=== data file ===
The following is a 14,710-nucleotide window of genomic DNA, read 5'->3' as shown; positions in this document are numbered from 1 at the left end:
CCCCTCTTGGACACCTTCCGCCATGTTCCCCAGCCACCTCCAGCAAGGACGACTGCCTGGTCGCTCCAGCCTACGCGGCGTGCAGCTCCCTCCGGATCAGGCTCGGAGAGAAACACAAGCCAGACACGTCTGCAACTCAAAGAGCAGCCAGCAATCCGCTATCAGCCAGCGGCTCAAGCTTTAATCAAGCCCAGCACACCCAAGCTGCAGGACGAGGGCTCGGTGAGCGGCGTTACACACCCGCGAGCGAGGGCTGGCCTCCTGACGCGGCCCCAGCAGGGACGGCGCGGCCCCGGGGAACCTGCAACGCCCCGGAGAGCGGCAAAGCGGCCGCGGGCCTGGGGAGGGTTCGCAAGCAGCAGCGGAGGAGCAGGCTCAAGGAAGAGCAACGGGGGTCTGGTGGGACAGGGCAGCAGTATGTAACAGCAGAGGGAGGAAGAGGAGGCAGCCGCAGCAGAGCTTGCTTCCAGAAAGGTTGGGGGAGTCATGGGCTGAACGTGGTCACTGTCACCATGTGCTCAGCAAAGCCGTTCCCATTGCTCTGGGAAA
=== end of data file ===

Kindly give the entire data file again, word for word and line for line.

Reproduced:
The following is a 14,710-nucleotide window of genomic DNA, read 5'->3' as shown; positions in this document are numbered from 1 at the left end:
CCCCTCTTGGACACCTTCCGCCATGTTCCCCAGCCACCTCCAGCAAGGACGACTGCCTGGTCGCTCCAGCCTACGCGGCGTGCAGCTCCCTCCGGATCAGGCTCGGAGAGAAACACAAGCCAGACACGTCTGCAACTCAAAGAGCAGCCAGCAATCCGCTATCAGCCAGCGGCTCAAGCTTTAATCAAGCCCAGCACACCCAAGCTGCAGGACGAGGGCTCGGTGAGCGGCGTTACACACCCGCGAGCGAGGGCTGGCCTCCTGACGCGGCCCCAGCAGGGACGGCGCGGCCCCGGGGAACCTGCAACGCCCCGGAGAGCGGCAAAGCGGCCGCGGGCCTGGGGAGGGTTCGCAAGCAGCAGCGGAGGAGCAGGCTCAAGGAAGAGCAACGGGGGTCTGGTGGGACAGGGCAGCAGTATGTAACAGCAGAGGGAGGAAGAGGAGGCAGCCGCAGCAGAGCTTGCTTCCAGAAAGGTTGGGGGAGTCATGGGCTGAACGTGGTCACTGTCACCATGTGCTCAGCAAAGCCGTTCCCATTGCTCTGGGAAA